// Configure encoder pins as inputs
pinMode(encoderPinA, INPUT_PULLUP);
pinMode(encoderPinB, INPUT_PULLUP);
pinMode(encoderPinZ, INPUT_PULLUP);

// Read the initial state of encoderPinA
aLastState = digitalRead(encoderPinA);

// Attach interrupts
attachInterrupt(digitalPinToInterrupt(encoderPinA), readEncoder, CHANGE);
attachInterrupt(digitalPinToInterrupt(encoderPinZ), resetEncoder, RISING);

void loop() {
// Check if position has changed since last reported
if (lastReportedPos != encoderPos) {
Serial.print(“Position: “);
lastReportedPos = encoderPos;

// Interrupt function for reading encoder A and B channels
void readEncoder() {
aState = digitalRead(encoderPinA); // Reads the “current” state of the encoderPinA
// If the previous and the current state of the encoderPinA are different, that means a Pulse has occurred
if (aState != aLastState) {
// If the B channel state is different to the A channel state, that means the encoder is rotating clockwise
if (digitalRead(encoderPinB) != aState) {
} else {
Serial.print(“Position = “);
aLastState = aState; // Updates the previous state of the encoder with the current state

// Interrupt function for reading encoder Z channel (Index)
void resetEncoder() {
encoderPos = 0; // Reset the encoder position to zero
Serial.println(“Index detected, position reset to zero”);

How to use this Arduino code

  1. Connect the A, B, and Z channels of your ABZ incremental rotary encoder to pins 2, 3, and 4 on your Arduino, respectively.
  2. Upload the code to your Arduino.
  3. Open the Serial Monitor to view the encoder position and index resets

Incremental vs absolute rotary encoder

There are 14 differences between an incremental and absolute rotary encoder, the below tables will show all the differences between them:

FeatureIncremental Rotary EncoderAbsolute Rotary Encoder
Position InformationRelative to last position Absolute position
Output SignalPulsesUnique code for each position
Power Loss Loses positionRetains position
Initial CalibrationRequired each time powered onNot required
CostGenerally cheaperMore expensive
ComplexitySimplerMore complex
Data OutputAnalog or digitalDigital only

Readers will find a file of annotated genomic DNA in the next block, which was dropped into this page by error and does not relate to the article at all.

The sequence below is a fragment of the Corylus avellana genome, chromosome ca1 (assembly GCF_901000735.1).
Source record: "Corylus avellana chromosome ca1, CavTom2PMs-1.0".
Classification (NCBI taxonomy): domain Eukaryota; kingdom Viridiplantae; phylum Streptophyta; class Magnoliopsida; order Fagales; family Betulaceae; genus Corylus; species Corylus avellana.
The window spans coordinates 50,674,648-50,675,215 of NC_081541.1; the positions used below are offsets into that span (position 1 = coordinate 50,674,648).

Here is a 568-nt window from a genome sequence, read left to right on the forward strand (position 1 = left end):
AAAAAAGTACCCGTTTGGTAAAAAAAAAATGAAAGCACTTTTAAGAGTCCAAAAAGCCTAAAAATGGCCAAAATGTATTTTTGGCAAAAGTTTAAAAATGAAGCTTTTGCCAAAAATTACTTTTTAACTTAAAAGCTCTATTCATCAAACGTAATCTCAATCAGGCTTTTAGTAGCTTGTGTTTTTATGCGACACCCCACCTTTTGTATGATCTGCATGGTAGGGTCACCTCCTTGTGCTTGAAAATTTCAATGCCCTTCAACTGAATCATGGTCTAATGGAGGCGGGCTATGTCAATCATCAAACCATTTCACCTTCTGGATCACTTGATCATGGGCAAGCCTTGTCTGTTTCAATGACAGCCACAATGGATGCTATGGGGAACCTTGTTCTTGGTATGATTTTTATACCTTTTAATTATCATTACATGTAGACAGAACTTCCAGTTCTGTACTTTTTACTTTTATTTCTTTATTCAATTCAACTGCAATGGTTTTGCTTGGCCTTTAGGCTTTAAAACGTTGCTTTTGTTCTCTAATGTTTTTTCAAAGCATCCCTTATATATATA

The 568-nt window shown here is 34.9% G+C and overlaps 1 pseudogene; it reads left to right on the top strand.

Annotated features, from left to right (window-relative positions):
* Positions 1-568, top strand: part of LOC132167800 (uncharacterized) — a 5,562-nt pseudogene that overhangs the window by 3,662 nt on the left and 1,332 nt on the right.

SpeedFaster readoutSlower due to data processing
ApplicationsSpeed control, distance measuringRobotics, CNC machines
Memory RequirementLowerHigher
FeedbackQuadrature (A, B channels)Binary or Gray code
Sensitivity to Electrical NoiseMore sensitiveLess sensitive
Multi-turn CapabilityNoYes (some models)

Applications of incremental encoders

Incremental rotary encoder applications

Automated production lines: In automated production lines, incremental encoders are used to measure and control the position of machines. For example, on an assembly line, encoders can precisely control the position of components to ensure correct assembly.

Robotics: Incremental encoders play an important role in robotics, providing accurate motion feedback so that robots can precisely control their own movements.

Servo Motor Control: Servo motors require precise position feedback for precise control. Incremental encoders are a key component in providing this feedback,


Incremental encoders are an important part of modern industrial and automation applications. By in-depth understanding of the principles, types and applications of incremental encoders, we can better understand their important role in various industrial automation scenarios. Although there are some challenges, with the continuous advancement of technology, we have reason to believe that incremental encoders will play a greater role in the future and promote progress in the field of industrial automation. Hopefully this article has helped you gain a deeper understanding of incremental encoders and piqued your interest in this important technology.